Which are the famous marketplaces in Bathinda
Batala - Batala
Batala is the eighth largest city in the Indian state of Punjab after Ludhiana, Amritsar, Jalandhar, Patiala, Bathinda, Mohali and Hoshiarpur. Batala is the second oldest city after Bathinda. It is a municipal body (since March 3, 2019) in the Gurdaspur district in the Majha region in the Indian state of Punjab. It is located about 32 km from Gurdaspur, the headquarters of the district. It's also a police district. Batala has the status of the most populous city in the district with 31% of the total population of the district. It is the largest industrial city in the district. Batala is the center of the Majha region of Punjab.
Batala is an important place for Sikh devotees. Guru Nanak Dev Ji, the founder of the Sikh religion, was married here in 1485 to Sulakhni, the daughter of Mul Chand Chauna. Many temples and gurdwaras associated with the guru's marriage attract devotees from near and far. Every year celebrations are held to mark the anniversary of Guru Nanak's wedding. The Gurudwara name Kandh Sahib, on which the wedding anniversary of Guru Nanak took place every year. This wedding feast is called ( ਬਾਬੇ ਨਾਨਕ ਦਾ ਵਿਆਹ ) in Punjabi language. There is also a historical Gurdwara Satkartarian Sahib related to the 6th Guru of Sikhs Shri Hargobind ji.
Batala was once known as the Iron Bird of Asia as it produced the highest amount of CI cast, agricultural and mechanical machinery. Batala continues to be one of the leading cities in Northern India in the manufacture of CI castings and mechanical machinery. It is also an agricultural marketplace and an industrial center. Cotton ginning, weaving, sugar refining and rice milling are some other industries that take place here.
The city was founded in 1465 AD by Raja Ram Deo, a Bhati Rajput. Later, during the Mughal rule, Akbar gave it to his foster brother Shamsher Khan in Jagir. Batala was a very famous city in the Punjab region, as was Lahore, Jalandhar and other large cities in the 16th century, and it is 109 years older than Amritsar. The whole city was in a fortress. It had 12 gates as an entrance and exit. These gates are still known by their old names, e.g. B. Sheran Wala Gate, Khajuri Gate, Bhandari Gate, Ohri Gate, Thathiari Gate, Hathi Gate, Pahari Gate, Mori Gate, Kapoori Gate, Achli Gate etc. Some of them still survive, although they survive condition needs attention.
Other historical places in Batala are Gurdwaras, where Guru Nanak stayed during his lifetime. There are also numerous other gurdwaras that are of considerable importance to Sikhs and therefore attract thousands of Sikhs from around the world.
In British India, Batala was the headquarters of one Tehsil in Gurdaspur District in Punjab Province. The division of the Gurdaspur district during the partition of India was very controversial as it was located in central Punjab and had roughly the same proportion of Muslim and non-Muslim populations. Viceroy Lord Wavell assigned India three eastern Tehsils of the district (Gurdaspur, Batala and Pathankot) and Pakistan one western Teshil (Shakargarh). However, it continued to be contested. The entire district was shown as part of Pakistan in the "notional dividing line" of the Indian Independence Act of 1947 and the matter was referred to the Punjab Boundary Commission. The final dividing line ('Radcliffe Line') finally confirmed Wavell's division of the district, with the result that Batala became part of India. For three days, August 14-17, 1947, Batala was considered part of Pakistan and then added to Indian territory.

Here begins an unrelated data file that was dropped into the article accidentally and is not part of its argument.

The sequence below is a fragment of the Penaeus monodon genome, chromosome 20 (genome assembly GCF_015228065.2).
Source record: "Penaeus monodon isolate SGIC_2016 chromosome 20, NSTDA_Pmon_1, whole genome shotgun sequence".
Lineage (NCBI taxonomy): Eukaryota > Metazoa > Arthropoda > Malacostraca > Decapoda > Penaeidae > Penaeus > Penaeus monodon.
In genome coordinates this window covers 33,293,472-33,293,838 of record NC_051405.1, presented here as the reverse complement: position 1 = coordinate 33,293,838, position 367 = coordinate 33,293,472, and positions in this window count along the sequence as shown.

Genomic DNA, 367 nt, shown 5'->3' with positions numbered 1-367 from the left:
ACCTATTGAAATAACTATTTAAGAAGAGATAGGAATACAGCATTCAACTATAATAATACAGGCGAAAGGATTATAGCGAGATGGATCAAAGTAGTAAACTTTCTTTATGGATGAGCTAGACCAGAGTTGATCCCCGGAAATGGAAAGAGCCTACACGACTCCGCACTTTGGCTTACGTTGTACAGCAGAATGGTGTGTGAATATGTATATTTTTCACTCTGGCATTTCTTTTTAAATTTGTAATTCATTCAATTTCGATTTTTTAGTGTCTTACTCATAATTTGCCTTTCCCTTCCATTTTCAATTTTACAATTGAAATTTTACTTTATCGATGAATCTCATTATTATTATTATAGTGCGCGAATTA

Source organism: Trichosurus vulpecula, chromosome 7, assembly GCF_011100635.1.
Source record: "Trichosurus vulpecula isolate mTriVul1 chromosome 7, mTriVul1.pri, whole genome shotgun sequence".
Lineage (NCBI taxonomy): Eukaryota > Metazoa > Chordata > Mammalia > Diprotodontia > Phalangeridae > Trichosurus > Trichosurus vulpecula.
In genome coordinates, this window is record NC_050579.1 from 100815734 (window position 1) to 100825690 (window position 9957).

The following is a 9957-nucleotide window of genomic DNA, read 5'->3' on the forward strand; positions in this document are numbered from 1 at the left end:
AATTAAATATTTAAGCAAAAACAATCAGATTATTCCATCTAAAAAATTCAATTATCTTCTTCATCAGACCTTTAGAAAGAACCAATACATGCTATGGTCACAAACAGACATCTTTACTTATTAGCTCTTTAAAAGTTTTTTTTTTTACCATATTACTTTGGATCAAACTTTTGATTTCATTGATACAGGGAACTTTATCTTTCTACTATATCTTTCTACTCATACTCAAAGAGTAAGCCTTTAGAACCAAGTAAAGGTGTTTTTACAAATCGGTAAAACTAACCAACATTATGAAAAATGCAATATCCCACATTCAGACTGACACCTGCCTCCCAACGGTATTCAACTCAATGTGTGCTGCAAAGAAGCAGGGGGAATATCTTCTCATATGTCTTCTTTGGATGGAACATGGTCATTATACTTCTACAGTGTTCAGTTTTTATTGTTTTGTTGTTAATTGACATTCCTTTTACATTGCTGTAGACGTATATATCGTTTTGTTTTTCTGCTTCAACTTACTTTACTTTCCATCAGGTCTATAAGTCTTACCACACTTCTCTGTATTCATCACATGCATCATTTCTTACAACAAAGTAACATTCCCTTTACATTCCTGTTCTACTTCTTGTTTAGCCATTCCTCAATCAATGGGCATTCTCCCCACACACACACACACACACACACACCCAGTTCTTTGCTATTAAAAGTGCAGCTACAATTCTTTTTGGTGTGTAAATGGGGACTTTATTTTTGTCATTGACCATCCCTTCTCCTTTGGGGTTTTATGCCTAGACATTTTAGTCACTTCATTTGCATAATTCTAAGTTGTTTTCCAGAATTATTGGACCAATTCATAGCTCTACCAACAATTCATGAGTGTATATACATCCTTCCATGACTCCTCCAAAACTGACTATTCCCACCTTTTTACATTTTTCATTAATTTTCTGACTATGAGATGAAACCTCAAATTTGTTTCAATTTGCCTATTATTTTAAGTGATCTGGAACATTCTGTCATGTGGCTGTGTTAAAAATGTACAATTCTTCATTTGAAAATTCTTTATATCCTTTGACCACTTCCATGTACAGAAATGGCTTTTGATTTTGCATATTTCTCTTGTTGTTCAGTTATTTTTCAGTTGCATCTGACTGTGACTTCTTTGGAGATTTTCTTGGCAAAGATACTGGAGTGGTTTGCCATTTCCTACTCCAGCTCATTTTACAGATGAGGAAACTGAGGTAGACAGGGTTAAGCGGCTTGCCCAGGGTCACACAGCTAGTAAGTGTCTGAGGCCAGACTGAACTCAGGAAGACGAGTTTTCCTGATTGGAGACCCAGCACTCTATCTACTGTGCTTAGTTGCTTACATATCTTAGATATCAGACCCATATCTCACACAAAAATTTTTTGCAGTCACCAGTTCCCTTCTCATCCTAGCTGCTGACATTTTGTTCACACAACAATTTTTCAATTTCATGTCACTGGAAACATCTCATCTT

After the dividing line was announced, many Muslims left Batala and went to Pakistan. Many Hindus and Sikhs were settled here. Then Hindus and Sikhs settled there and Batala now has a Hindu majority that makes up more than 56% of the city's total population with a large Sikh minority of 38%.
The hotel is located in the Gurdaspur district, 38 kilometers from Amritsar on Kashmir Grand Trunk Road. Batala used to be one of the older cities in Lahore Province and is home to many monuments of religious and historical importance, such as Hazira Park, Barah Dari and Hakikat Samadh. These monuments are associated with Sikh history and the Mughal period. The city consists of several churches that were built during the British Raj.
Jal Mahal (Baradari)
The Jal Mahal and the palace of Maharaja Sher Singh were built by the Maharaja (CE 1780–1839). The palace is under the control of the authorities of the local Baring Union Christian College. The administrative offices of the college are housed in it. Jal Mahal is under the control of the Archaeological Survey of India (ASI). Jal Mahal (Baradari) and the palace of Maharaja Sher Singh were connected by a tunnel. According to some seniors, the Shamsher Khan Tank at Jal Mahal was filled with water through the tunnel that was further connected by a long tunnel (canal) to the Beas near Kahnuwan. The remains of the tunnel can be seen near Baring Christian College.
Maharaja Sher Singh held meetings of his courtiers at Jal Mahal. The water reservoir was built by Shamsher Khan while the beautiful Baradari in the middle of the tank was built by Maharaja Sher Singh. It has a square room in the middle of a pavilion with a passage. The entrance to the first floor is via a staircase with concave steps on the northeast canal. Jal Mahal has eight doors on the lower part of the building and four on the upper floor. The interior wall contained beautiful art glass carvings and wall paintings. However, much of the paintings were deleted or damaged. The roof of the pavilion has also fallen. The local council provided a tubewell to fill the tank well into the 1980s. All sides of the reservoir were lined with nanakshahi stones. Over time, however, the brick lining was destroyed. Nowadays there is a Vridh Ashram on one side of the tank, owned and administered by the Dainik Prarthana Sabha. There is also Bhadr Kali Mandir and Shivala. The upper part of Jal Mahal is in a dilapidated state and the time is not far before this magnificent structure will be forgotten.
Gurdwara Kandh Sahib
Guru Nanak Dev Ji was married to Bibi Sulakhani Ji here. He was engaged to the daughter of Mul Chand Chauna, who along with the Brahmin priests insisted on a traditional Hindu marriage, while Guru Nanak Dev Ji wanted a simple marriage. Guru Nanak Dev ji sat next to a crooked wall of mud (kandh) and discussed the marriage plans with the Brahmin clergy. It was planned to push the wall onto the Guru, but Guru Nanak Dev ji was warned of the plan by an old woman. Guru Nanak Dev Ji just smiled and said, "This wall will not fall for centuries. The will of God will prevail." The wall is still preserved in Gurdwara and every year the anniversary of Guru Nanak's wedding is celebrated here. A two minute walk away is Gurudwara Dera Sahib, the home of Mata Sulakhni Ji (bride of Guru Nanak Dev Ji). An old well is in Gurudwara dera Sahib. It is said that well water in itself has special healing powers.